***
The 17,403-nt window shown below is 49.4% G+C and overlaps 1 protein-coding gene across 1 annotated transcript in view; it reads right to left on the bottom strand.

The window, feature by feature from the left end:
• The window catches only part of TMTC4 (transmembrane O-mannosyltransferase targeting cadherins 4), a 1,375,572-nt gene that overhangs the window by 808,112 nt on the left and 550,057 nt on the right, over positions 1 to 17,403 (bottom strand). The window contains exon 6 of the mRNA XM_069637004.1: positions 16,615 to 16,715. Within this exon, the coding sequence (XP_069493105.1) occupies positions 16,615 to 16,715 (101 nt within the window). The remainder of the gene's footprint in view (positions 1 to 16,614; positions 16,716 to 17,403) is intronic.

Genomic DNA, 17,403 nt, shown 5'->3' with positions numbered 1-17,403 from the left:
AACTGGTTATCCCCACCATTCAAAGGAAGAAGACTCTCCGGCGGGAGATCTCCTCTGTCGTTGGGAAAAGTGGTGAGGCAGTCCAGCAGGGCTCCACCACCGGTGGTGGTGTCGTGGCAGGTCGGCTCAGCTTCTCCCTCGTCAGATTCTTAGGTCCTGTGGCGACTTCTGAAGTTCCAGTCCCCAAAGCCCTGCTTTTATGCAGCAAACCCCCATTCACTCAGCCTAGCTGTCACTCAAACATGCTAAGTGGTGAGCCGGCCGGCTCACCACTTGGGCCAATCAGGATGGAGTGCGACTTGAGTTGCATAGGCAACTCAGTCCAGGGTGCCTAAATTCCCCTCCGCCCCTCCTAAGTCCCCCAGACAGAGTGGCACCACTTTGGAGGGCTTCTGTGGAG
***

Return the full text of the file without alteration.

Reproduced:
The 17,403-nt window shown below is 49.4% G+C and overlaps 1 protein-coding gene across 1 annotated transcript in view; it reads right to left on the bottom strand.

The window, feature by feature from the left end:
• The window catches only part of TMTC4 (transmembrane O-mannosyltransferase targeting cadherins 4), a 1,375,572-nt gene that overhangs the window by 808,112 nt on the left and 550,057 nt on the right, over positions 1 to 17,403 (bottom strand). The window contains exon 6 of the mRNA XM_069637004.1: positions 16,615 to 16,715. Within this exon, the coding sequence (XP_069493105.1) occupies positions 16,615 to 16,715 (101 nt within the window). The remainder of the gene's footprint in view (positions 1 to 16,614; positions 16,716 to 17,403) is intronic.

Genomic DNA, 17,403 nt, shown 5'->3' with positions numbered 1-17,403 from the left:
AACTGGTTATCCCCACCATTCAAAGGAAGAAGACTCTCCGGCGGGAGATCTCCTCTGTCGTTGGGAAAAGTGGTGAGGCAGTCCAGCAGGGCTCCACCACCGGTGGTGGTGTCGTGGCAGGTCGGCTCAGCTTCTCCCTCGTCAGATTCTTAGGTCCTGTGGCGACTTCTGAAGTTCCAGTCCCCAAAGCCCTGCTTTTATGCAGCAAACCCCCATTCACTCAGCCTAGCTGTCACTCAAACATGCTAAGTGGTGAGCCGGCCGGCTCACCACTTGGGCCAATCAGGATGGAGTGCGACTTGAGTTGCATAGGCAACTCAGTCCAGGGTGCCTAAATTCCCCTCCGCCCCTCCTAAGTCCCCCAGACAGAGTGGCACCACTTTGGAGGGCTTCTGTGGAG